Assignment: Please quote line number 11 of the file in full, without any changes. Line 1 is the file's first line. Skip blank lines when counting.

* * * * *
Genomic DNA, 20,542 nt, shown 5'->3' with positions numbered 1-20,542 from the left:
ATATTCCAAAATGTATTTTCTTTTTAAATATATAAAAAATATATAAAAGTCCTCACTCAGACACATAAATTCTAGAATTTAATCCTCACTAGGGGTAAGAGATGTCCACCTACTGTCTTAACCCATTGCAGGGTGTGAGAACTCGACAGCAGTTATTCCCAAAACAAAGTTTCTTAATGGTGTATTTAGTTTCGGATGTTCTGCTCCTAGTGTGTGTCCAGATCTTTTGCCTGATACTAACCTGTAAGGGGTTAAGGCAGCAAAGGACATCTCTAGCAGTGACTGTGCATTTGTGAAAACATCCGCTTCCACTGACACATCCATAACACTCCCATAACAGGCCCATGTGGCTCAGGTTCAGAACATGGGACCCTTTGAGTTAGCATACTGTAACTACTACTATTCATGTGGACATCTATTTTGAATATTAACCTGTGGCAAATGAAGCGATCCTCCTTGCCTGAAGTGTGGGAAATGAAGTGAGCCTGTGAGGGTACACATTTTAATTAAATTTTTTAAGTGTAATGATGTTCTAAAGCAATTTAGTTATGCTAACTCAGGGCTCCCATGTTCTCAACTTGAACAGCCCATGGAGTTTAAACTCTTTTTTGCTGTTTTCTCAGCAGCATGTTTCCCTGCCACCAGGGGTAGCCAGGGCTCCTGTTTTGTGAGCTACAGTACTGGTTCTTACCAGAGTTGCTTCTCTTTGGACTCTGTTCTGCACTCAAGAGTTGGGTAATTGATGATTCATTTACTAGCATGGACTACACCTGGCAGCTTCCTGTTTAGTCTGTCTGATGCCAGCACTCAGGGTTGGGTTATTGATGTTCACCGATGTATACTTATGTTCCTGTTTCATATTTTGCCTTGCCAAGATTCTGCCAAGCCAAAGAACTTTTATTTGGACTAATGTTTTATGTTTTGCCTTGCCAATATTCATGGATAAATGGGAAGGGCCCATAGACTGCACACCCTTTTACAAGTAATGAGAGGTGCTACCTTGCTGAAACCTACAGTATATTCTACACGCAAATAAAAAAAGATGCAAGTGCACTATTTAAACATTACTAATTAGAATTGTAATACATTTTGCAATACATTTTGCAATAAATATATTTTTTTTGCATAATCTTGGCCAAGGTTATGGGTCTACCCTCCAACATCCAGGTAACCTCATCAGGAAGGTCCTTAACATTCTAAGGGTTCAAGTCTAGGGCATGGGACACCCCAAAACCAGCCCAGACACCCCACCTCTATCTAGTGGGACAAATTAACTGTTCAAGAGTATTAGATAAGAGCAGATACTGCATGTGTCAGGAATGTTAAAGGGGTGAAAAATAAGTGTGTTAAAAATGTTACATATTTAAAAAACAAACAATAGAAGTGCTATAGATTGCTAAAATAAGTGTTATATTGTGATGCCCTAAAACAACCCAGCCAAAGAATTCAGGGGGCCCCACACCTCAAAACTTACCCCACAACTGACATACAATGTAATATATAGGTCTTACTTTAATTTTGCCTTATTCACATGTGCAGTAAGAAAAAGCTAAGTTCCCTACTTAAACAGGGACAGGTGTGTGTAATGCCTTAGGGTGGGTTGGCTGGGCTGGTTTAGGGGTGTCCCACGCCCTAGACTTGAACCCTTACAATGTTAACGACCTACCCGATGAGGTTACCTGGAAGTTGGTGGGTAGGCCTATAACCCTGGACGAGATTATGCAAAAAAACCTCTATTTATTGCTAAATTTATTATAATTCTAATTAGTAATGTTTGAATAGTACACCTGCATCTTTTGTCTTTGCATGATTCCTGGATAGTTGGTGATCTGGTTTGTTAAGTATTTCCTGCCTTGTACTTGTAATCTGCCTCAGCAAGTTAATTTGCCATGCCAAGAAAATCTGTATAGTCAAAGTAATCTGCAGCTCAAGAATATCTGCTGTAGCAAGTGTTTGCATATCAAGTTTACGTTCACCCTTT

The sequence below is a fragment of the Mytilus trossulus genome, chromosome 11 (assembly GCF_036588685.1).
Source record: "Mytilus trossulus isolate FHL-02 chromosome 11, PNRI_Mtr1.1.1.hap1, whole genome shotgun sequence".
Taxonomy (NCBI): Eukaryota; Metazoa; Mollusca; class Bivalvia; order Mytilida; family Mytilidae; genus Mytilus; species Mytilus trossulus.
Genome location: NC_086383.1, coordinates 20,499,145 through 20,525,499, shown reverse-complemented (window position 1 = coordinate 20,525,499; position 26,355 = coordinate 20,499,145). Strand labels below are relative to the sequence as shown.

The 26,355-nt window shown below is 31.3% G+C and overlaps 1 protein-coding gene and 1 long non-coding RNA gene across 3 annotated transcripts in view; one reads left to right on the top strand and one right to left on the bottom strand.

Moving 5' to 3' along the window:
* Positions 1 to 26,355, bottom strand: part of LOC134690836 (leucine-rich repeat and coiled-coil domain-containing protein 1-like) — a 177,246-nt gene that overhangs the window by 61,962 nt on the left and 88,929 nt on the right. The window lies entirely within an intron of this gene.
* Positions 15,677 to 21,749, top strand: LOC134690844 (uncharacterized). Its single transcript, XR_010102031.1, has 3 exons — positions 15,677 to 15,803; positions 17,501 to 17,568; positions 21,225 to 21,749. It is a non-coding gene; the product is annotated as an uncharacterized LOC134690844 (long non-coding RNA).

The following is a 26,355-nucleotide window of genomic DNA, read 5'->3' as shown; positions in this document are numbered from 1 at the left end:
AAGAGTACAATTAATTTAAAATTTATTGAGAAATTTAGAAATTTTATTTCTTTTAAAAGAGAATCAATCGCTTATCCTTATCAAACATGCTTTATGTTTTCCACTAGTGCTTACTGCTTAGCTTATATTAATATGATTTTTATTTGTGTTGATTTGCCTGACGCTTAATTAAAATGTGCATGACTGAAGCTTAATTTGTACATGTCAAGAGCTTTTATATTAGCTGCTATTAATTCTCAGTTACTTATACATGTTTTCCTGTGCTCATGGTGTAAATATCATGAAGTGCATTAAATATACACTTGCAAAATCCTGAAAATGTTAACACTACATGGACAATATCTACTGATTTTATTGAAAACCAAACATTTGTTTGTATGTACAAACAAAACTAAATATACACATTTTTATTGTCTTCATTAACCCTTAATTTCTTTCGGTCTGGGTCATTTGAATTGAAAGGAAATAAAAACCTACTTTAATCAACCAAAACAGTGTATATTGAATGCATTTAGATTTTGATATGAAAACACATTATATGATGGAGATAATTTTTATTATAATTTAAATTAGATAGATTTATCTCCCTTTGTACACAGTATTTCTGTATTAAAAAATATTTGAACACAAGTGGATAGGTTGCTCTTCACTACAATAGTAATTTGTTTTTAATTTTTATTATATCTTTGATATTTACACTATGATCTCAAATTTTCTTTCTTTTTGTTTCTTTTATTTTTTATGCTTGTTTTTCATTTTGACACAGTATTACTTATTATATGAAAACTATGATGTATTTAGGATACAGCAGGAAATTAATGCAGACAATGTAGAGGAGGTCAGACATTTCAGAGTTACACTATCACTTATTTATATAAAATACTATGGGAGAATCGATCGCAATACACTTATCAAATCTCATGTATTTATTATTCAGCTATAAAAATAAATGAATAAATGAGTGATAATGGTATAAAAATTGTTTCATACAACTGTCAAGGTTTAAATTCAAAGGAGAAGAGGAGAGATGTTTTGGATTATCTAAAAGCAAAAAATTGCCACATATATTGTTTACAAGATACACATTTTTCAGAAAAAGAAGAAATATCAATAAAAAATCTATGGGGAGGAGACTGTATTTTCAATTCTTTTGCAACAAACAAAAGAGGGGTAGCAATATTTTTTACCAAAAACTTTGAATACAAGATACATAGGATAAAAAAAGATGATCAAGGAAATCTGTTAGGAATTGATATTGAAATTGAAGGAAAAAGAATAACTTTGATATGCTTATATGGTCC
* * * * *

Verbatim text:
The following is a 26,355-nucleotide window of genomic DNA, read 5'->3' as shown; positions in this document are numbered from 1 at the left end: